Fast forward to two weeks later. Christmas and New Years had come and gone, and we had all gathered to say goodbye to my father. One of the hardest days of my life had gone by in a sort of blur, but I'd been surrounded by more love than I'd ever experienced. My family and best friends took such good care of me throughout those two weeks, making sure that I was safe, and comfortable, and reminding me just how loved I was. They let me cry when I needed to, helped me laugh when I needed to -- did everything perfectly. I could not have asked for more. After the dust had settled on my house and I was sitting down to write some cards, I felt reality and the quiet heavy on my shoulders. David was cleaning up, and he approached me at the table with something in his hand -- the penny. He told me that he knew that I was angry, and that the penny had not done what I had hoped, but that he was holding on to give back to me so I could have it. I took it from him, and sat holding it, reflecting on how much my life had changed in just under 3 weeks. I cried and cried and cried, which I'd come to realize was going to happen a lot (and had happened a lot already) and sat in the living room to think.

It was then, looking at that penny, that I thought about my dad and his connections to this coin in my hand (besides the obvious that I've already mentioned). My mind drifted to a story that my dad had told me often... when he was young, he had a Cocker Spaniel named Penny. He adored Penny, and told us frequently growing up that Penny had saved his life once. He had gotten lost in the woods and it was Penny that got him home. The way that he spoke about Penny was always so tender and loving. I loved that story.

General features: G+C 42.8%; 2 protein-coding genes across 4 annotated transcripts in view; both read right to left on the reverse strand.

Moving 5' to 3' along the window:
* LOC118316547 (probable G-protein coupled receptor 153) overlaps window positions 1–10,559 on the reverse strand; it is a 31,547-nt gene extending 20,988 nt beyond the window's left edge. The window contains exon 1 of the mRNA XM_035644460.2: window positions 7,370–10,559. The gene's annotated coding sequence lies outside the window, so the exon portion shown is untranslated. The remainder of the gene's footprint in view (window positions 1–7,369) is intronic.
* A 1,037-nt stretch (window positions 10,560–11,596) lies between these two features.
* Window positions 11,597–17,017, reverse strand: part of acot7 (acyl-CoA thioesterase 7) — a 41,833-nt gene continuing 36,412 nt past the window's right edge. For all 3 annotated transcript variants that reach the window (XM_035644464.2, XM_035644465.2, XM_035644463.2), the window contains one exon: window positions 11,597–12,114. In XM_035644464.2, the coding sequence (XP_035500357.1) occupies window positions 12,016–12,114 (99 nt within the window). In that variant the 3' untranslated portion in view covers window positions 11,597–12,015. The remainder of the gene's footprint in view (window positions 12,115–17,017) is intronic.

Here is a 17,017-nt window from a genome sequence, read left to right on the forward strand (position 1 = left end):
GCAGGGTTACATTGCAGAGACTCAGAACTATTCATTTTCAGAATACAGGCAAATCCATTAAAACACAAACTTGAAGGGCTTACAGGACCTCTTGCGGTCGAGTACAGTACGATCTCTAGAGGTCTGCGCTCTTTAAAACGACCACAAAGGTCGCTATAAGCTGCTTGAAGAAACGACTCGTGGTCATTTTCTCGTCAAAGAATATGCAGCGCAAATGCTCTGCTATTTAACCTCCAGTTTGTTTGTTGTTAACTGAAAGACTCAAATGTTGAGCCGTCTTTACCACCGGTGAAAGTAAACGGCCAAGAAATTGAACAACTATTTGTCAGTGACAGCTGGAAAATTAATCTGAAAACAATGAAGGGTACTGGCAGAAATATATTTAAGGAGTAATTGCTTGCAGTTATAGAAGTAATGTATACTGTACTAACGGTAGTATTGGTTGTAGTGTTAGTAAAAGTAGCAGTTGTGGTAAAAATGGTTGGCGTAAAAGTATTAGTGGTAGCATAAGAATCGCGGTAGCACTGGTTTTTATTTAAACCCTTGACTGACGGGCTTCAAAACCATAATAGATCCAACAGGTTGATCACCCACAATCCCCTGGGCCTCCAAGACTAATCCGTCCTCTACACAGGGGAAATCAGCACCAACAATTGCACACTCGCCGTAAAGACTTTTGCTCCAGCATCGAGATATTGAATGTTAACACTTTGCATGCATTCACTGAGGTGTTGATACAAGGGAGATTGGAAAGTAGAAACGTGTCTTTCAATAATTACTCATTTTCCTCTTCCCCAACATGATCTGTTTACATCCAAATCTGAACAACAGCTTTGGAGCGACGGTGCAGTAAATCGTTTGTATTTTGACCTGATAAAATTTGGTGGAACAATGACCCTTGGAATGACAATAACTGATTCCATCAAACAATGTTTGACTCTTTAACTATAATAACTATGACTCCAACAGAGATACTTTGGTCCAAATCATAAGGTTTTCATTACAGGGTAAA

One of my favorite things that I liked to tease my dad about throughout his life was about candy. He had told me once that the only thing that he had ever stolen was a piece of penny candy from a candy store near his house in California. He had said that he felt so guilty about it, and that if he could go back to that store and give them a penny, he would. I always teased him about that, joking that they closed down because of that one piece of candy.  It was one of my favorite things to needle him about.